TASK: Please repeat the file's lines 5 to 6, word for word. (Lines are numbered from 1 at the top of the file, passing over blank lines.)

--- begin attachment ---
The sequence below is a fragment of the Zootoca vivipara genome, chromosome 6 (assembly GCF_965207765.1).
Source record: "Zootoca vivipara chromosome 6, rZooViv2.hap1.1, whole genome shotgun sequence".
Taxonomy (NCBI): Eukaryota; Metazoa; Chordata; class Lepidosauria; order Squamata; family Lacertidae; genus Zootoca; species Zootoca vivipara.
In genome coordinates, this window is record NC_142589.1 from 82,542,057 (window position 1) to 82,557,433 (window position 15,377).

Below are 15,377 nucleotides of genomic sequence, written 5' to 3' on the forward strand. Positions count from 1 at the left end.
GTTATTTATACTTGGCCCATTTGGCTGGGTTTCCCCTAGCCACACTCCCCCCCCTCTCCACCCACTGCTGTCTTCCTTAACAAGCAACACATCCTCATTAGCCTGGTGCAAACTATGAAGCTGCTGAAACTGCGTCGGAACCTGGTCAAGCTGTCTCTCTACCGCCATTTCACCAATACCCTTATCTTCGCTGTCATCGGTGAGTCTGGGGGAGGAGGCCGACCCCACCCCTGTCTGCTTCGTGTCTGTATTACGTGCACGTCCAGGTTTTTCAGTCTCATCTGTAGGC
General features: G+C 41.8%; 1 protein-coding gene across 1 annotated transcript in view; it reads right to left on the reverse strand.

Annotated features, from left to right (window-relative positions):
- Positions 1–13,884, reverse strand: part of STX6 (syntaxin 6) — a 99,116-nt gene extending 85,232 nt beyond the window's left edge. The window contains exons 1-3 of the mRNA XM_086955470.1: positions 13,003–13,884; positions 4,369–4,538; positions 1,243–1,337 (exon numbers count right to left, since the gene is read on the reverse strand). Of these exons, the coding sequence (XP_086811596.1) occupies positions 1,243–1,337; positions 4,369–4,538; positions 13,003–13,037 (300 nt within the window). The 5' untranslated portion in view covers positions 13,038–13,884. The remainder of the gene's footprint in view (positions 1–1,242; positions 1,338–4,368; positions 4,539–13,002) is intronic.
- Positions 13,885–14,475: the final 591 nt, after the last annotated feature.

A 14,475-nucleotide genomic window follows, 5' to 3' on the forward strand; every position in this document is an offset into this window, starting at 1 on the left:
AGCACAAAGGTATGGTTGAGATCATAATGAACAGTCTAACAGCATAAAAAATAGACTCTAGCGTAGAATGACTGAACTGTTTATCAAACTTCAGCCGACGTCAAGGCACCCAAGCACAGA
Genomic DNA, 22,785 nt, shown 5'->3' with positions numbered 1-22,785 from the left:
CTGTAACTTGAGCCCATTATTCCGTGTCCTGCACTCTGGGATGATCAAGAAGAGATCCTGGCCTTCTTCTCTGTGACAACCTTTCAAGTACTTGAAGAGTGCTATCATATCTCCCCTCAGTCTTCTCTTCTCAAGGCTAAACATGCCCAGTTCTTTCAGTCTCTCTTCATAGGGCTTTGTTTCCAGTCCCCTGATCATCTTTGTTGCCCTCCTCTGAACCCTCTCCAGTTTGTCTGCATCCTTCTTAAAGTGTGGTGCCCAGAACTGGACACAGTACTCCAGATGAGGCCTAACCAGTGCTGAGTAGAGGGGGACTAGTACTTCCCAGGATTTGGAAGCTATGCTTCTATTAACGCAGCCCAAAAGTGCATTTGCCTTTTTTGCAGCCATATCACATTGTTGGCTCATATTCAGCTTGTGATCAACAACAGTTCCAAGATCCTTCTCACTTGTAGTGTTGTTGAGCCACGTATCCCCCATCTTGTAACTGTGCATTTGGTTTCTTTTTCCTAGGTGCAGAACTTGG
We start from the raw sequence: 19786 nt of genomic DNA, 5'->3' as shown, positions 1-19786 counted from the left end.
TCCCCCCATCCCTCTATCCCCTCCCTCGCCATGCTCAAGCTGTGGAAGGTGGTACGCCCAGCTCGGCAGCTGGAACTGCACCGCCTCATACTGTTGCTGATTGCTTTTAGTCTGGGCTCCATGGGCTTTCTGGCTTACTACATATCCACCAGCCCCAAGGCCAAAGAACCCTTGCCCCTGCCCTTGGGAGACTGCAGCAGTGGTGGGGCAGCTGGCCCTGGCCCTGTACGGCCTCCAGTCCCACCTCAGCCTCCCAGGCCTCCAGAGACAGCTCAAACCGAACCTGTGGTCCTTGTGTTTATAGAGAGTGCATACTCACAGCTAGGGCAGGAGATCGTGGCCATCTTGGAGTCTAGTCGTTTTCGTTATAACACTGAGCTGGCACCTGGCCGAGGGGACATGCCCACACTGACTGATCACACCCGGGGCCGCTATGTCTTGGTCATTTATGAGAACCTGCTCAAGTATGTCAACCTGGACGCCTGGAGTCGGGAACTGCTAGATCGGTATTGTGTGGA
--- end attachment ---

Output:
Below are 15,377 nucleotides of genomic sequence, written 5' to 3' on the forward strand. Positions count from 1 at the left end.
GTTATTTATACTTGGCCCATTTGGCTGGGTTTCCCCTAGCCACACTCCCCCCCCTCTCCACCCACTGCTGTCTTCCTTAACAAGCAACACATCCTCATTAGCCTGGTGCAAACTATGAAGCTGCTGAAACTGCGTCGGAACCTGGTCAAGCTGTCTCTCTACCGCCATTTCACCAATACCCTTATCTTCGCTGTCATCGGTGAGTCTGGGGGAGGAGGCCGACCCCACCCCTGTCTGCTTCGTGTCTGTATTACGTGCACGTCCAGGTTTTTCAGTCTCATCTGTAGGC